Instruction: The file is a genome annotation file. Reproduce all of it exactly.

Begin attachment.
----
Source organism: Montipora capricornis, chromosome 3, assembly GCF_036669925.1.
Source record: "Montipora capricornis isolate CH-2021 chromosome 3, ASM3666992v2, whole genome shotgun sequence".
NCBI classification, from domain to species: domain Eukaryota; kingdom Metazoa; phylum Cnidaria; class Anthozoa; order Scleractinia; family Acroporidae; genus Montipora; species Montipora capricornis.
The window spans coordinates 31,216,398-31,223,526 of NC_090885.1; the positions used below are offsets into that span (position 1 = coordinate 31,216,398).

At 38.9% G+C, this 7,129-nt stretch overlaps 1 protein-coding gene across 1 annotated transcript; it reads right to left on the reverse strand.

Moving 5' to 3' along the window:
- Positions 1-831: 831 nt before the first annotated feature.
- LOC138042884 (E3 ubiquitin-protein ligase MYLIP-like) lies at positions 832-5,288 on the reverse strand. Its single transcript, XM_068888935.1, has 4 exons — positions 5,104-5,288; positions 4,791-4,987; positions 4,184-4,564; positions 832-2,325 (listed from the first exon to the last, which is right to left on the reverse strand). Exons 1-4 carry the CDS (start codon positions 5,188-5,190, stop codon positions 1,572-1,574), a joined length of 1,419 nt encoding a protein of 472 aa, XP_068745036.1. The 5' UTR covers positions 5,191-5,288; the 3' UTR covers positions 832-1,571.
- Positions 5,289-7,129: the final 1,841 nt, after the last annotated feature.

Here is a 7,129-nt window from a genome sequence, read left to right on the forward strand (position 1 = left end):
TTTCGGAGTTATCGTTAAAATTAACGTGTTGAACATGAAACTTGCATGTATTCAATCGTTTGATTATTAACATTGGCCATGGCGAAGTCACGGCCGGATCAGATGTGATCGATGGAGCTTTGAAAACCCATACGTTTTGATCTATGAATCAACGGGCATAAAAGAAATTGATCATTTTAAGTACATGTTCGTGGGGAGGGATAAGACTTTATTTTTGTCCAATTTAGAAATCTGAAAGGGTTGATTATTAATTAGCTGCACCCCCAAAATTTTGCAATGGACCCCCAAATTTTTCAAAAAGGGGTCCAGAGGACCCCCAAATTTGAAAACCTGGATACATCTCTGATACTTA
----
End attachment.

Source organism: Montipora capricornis, chromosome 3, assembly GCF_036669925.1.
Source record: "Montipora capricornis isolate CH-2021 chromosome 3, ASM3666992v2, whole genome shotgun sequence".
NCBI classification, from domain to species: domain Eukaryota; kingdom Metazoa; phylum Cnidaria; class Anthozoa; order Scleractinia; family Acroporidae; genus Montipora; species Montipora capricornis.
The window spans coordinates 31,216,398-31,223,526 of NC_090885.1; the positions used below are offsets into that span (position 1 = coordinate 31,216,398).

At 38.9% G+C, this 7,129-nt stretch overlaps 1 protein-coding gene across 1 annotated transcript; it reads right to left on the reverse strand.

Moving 5' to 3' along the window:
- Positions 1-831: 831 nt before the first annotated feature.
- LOC138042884 (E3 ubiquitin-protein ligase MYLIP-like) lies at positions 832-5,288 on the reverse strand. Its single transcript, XM_068888935.1, has 4 exons — positions 5,104-5,288; positions 4,791-4,987; positions 4,184-4,564; positions 832-2,325 (listed from the first exon to the last, which is right to left on the reverse strand). Exons 1-4 carry the CDS (start codon positions 5,188-5,190, stop codon positions 1,572-1,574), a joined length of 1,419 nt encoding a protein of 472 aa, XP_068745036.1. The 5' UTR covers positions 5,191-5,288; the 3' UTR covers positions 832-1,571.
- Positions 5,289-7,129: the final 1,841 nt, after the last annotated feature.

Here is a 7,129-nt window from a genome sequence, read left to right on the forward strand (position 1 = left end):
TTTCGGAGTTATCGTTAAAATTAACGTGTTGAACATGAAACTTGCATGTATTCAATCGTTTGATTATTAACATTGGCCATGGCGAAGTCACGGCCGGATCAGATGTGATCGATGGAGCTTTGAAAACCCATACGTTTTGATCTATGAATCAACGGGCATAAAAGAAATTGATCATTTTAAGTACATGTTCGTGGGGAGGGATAAGACTTTATTTTTGTCCAATTTAGAAATCTGAAAGGGTTGATTATTAATTAGCTGCACCCCCAAAATTTTGCAATGGACCCCCAAATTTTTCAAAAAGGGGTCCAGAGGACCCCCAAATTTGAAAACCTGGATACATCTCTGATACTTA